It can't just be about the numbers
|Aug 25|| 2|
There are times when it feels like we have the lost the ability to understand and allow for nuance. Everything has become black or white, good or bad, etc. Twitter, for example, just doesn’t allow for nuanced debate and discussion, by virtue of its limitations, plus the reality that the majority of us fall short when it comes to both wielding and interpreting language. Different views can be constructive but we need to be able to share them with openness and honesty.
While there is a space for being clear, decisive and uncompromising when things are out of sync with our values, it is also important to recognise that there is much more than what meets the eye in most situations, which makes it necessary to scratch beneath the surface or, in the words of The Lion King’s Rafiki, “Look beyond what you see.”
Saul Williams’ performance of Coded Language on Def Poetry Jam is epic. I have read the poem countless times and constantly find something new in it, as with all his other work. I was fortunate to see him live, and get him to sign my copies of his books, one of the times he was in SA. And I continue to follow his evolving career.
In Stop Letting Numbers Decide Relevance in Rap, hip-hop and culture writer Andre Gee articulates something that I have been grumbling about for some years now, and not just in rap. The criteria with which we measure value is increasingly tied purely to numbers - sales, followers, likes, comments, etc. This, coupled with the ‘attention economy’, has birthed mediocrity and disposability.
I’m just started reading BJ Fogg’s book Tiny Habits having spent last year doing a lot of reading, writing and thinking about productivity, time and how to design my life to create harmony between work, family and self, which are the three elements I consider daily, as opposed to ‘work-life balance’. I consider work to be part of life. What drew me to this book was an interview Fogg did on the Knowledge Project podcast and what I am enjoying about the book is the exercises that are provided, in addition to the reasoning and research behind Behaviour Design.
I love Nnedi Okorafor’s writing and, at the same time, I have often felt uncomfortable with the idea of Afrofuturism, particularly as an African. It often feels like an idea of Africans in the future, seen from a Western lens. I believe it has its place but there should be a broader conversation around the future of Africa, Africa in the future, etc. Okorafor explores this perfectly in Africanfuturism Defined, whilst articulating her position on the desire to bundle her writing into Afrofuturism. Interestingly, the term Afrofuturism was coined by someone who isn’t African or of African descent, Mark Dery, and focuses on the African diaspora experience. As a side note, Wakanda and Black Panther were created by Stan Lee and Jack Kirby.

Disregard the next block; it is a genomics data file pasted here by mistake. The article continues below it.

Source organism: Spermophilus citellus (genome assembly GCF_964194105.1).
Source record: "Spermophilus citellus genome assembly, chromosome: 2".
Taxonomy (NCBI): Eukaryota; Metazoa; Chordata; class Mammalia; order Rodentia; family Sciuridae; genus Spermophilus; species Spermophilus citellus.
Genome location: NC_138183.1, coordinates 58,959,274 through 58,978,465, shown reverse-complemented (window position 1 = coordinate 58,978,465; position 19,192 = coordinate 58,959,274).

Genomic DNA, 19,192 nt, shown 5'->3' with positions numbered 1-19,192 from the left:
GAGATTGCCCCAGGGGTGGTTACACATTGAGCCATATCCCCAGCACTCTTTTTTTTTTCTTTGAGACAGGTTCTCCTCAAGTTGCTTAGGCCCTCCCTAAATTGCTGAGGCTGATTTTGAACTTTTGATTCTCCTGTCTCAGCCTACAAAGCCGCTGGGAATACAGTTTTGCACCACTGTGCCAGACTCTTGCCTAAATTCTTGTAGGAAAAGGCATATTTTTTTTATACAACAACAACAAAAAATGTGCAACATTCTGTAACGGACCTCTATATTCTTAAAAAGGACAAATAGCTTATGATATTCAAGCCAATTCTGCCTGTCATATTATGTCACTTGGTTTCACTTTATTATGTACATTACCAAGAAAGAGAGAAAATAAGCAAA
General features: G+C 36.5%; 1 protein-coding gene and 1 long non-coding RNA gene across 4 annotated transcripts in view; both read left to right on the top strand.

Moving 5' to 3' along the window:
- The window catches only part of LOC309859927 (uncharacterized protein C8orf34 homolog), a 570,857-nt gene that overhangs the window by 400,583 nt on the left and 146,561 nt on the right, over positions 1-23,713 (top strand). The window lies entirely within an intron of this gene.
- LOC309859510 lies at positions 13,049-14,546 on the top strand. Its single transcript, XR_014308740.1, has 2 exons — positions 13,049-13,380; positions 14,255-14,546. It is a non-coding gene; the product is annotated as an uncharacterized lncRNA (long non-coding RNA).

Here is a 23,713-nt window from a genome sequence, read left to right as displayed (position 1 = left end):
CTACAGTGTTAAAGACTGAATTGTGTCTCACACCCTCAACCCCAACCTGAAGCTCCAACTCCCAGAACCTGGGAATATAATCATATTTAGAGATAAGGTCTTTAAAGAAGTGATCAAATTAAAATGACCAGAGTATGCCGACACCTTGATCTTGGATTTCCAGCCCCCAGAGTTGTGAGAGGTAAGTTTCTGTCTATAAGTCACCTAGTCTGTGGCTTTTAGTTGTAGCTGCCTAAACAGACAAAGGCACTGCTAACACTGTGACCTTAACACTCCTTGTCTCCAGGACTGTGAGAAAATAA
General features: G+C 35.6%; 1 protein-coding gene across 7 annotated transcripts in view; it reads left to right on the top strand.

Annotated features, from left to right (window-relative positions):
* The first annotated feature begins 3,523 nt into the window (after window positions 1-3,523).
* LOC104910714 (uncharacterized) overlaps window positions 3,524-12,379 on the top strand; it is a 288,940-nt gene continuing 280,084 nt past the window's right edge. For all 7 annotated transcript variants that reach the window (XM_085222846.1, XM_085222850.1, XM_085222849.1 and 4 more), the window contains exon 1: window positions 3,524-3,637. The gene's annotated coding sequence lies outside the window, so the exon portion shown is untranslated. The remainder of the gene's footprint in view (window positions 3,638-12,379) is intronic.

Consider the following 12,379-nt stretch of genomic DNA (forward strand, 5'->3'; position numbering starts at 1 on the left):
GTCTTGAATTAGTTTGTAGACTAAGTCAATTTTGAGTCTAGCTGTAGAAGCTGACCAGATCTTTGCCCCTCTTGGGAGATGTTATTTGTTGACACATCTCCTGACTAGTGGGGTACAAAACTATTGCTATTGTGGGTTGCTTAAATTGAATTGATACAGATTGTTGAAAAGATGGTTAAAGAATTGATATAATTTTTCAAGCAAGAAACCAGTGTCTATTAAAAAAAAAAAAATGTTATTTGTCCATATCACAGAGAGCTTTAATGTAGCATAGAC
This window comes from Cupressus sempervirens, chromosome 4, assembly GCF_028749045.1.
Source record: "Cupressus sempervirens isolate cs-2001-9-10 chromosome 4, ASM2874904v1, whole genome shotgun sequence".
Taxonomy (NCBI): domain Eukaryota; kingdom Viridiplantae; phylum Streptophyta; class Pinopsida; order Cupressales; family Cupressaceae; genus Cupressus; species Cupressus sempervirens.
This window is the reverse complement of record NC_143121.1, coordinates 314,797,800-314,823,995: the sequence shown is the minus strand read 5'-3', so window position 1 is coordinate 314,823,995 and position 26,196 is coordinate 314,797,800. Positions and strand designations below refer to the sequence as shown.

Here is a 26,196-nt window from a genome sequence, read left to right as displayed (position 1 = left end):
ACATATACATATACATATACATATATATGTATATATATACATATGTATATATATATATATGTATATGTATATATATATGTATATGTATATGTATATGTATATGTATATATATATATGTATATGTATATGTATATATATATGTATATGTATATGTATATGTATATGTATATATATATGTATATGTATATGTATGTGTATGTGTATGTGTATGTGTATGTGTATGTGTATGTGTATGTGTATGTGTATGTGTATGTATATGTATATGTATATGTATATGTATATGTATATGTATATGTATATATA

Sir Ken Robinson passed away this week. His TED talk changed how I view education. And I am not alone. Over 65 million people have viewed his talk on the TED site.
Katt Williams was riding high as a comedian and then, seemingly, threw it all away. But it looks like he’s been quietly rebuilding his career. Katt Williams’ Genius Has Been Hiding In Plain Sight.
I must confess to finding interesting things for my newsletter from other newsletters I subscribe to. I can’t remember where this was from but, if you are like me and loved making paper planes growing up, this is for you. Who knew there was such intricate paper plane design. Still stuck on the most basic. Fold ‘N Fly.
That’s it for this week. Please share if you enjoyed this newsletter. If it was shared with you and you enjoyed it, please subscribe. I’d also appreciate thoughts, comments, etc.